There's no word on a U.S. version just yet--especially since Renault pulled out of the U.S. market back in the 80's--but check this out: the French automaker has announced that its first production electric car will feature swappable battery packs. Autopia reports that the car, called the Fluence (pictured), is designed to work with the $500,000 battery swap station designed by Silicon Valley startup Better Place. A typical swap could take about as long as a fill-up for a regular gasoline car.

This is notable because it solves the single biggest problem with EVs--which isn't range. It's actually that once the battery runs down (in 300 miles, 100 miles, or whenever), the car becomes immobilized for several hours while recharging, which makes long trips virtually impossible. (Another alternative is to go GM's route with the Volt, and build in a small gasoline engine that recharges the batteries.)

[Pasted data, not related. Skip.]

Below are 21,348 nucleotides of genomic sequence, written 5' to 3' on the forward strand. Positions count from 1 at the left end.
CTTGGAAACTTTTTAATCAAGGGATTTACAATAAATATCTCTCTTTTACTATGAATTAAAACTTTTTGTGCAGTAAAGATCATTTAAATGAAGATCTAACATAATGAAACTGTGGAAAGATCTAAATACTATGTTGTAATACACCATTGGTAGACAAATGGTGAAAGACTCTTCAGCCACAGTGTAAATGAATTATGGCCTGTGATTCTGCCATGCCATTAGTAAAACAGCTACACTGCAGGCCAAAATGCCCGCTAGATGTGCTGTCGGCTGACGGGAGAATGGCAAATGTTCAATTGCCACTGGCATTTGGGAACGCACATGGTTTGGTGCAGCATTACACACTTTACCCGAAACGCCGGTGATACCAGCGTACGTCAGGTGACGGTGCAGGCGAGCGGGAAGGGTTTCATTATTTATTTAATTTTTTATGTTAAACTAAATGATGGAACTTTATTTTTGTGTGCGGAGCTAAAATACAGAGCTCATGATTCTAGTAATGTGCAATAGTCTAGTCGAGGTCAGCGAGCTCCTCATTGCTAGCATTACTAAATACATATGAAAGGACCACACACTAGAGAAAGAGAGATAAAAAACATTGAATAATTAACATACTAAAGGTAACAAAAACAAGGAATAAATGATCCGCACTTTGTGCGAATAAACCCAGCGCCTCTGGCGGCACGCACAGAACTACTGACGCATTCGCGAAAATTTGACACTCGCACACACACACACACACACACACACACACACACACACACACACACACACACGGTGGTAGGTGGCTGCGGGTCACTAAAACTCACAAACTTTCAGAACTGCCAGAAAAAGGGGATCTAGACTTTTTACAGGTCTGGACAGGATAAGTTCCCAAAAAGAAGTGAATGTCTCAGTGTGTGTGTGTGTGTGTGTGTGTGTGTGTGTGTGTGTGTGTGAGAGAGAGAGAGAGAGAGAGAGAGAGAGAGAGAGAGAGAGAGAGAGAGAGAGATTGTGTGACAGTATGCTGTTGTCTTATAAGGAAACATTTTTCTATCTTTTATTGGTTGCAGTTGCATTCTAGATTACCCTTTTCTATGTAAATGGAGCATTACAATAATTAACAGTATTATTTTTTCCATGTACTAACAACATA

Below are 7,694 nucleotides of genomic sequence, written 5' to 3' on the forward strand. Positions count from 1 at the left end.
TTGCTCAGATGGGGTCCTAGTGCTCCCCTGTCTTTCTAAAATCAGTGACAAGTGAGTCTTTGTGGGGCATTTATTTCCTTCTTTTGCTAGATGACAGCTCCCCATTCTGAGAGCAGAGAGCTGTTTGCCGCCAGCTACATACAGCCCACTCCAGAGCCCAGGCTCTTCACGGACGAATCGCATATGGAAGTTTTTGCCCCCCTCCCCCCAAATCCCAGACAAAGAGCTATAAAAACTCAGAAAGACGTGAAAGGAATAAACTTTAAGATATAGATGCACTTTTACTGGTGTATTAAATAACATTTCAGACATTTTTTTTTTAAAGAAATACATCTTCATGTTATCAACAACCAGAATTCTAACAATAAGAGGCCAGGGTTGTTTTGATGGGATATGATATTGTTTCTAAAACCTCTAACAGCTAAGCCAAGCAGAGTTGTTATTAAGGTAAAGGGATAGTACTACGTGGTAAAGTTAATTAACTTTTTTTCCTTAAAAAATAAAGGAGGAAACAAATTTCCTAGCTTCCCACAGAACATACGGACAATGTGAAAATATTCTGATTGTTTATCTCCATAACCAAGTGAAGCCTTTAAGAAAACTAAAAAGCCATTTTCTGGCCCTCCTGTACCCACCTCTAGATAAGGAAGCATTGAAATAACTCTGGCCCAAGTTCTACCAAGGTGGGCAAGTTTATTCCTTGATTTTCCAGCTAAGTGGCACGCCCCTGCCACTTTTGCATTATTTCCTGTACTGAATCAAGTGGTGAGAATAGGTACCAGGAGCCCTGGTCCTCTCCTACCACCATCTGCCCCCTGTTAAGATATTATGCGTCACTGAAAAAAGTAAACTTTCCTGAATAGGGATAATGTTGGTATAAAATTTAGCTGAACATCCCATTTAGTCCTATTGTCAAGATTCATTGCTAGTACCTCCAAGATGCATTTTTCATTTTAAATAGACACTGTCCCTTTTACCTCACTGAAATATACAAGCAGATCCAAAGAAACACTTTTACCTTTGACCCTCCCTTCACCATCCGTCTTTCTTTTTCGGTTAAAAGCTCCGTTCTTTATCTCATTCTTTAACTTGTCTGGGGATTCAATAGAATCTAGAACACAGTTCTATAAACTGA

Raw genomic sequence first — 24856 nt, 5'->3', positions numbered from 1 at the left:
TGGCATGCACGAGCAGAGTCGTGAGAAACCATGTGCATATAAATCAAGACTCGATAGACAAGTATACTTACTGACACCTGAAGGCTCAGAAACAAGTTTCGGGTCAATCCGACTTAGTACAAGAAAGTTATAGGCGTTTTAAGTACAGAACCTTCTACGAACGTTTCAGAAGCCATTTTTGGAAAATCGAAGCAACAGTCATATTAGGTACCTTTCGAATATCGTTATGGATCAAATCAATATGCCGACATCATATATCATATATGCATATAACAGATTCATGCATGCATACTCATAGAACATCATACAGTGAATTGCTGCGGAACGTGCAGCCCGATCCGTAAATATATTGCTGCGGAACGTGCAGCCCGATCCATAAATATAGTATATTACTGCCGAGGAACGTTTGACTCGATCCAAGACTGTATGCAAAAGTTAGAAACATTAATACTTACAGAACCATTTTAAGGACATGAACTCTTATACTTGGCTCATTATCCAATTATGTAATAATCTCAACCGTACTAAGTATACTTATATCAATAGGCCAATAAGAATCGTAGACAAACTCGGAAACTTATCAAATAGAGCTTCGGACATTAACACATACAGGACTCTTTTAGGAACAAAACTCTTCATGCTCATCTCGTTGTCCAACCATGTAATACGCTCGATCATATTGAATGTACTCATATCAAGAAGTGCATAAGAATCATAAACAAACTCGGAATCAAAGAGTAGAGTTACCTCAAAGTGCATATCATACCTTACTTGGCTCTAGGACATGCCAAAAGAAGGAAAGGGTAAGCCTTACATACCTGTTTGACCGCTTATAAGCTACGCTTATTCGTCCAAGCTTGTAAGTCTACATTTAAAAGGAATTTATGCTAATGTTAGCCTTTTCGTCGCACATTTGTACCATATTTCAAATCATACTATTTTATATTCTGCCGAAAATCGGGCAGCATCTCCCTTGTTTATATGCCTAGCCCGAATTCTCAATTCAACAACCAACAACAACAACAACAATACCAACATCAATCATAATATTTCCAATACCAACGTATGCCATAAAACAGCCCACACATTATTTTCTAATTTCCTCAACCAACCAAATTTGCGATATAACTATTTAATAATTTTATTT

The report said that Renault is working with Better Place to bring electric vehicles to Israel along with the necessary infrastructure. It's planning for a late 2011 launch, with about 150,000 plug-in charging stations and 100 battery swap stations throughout the country by then.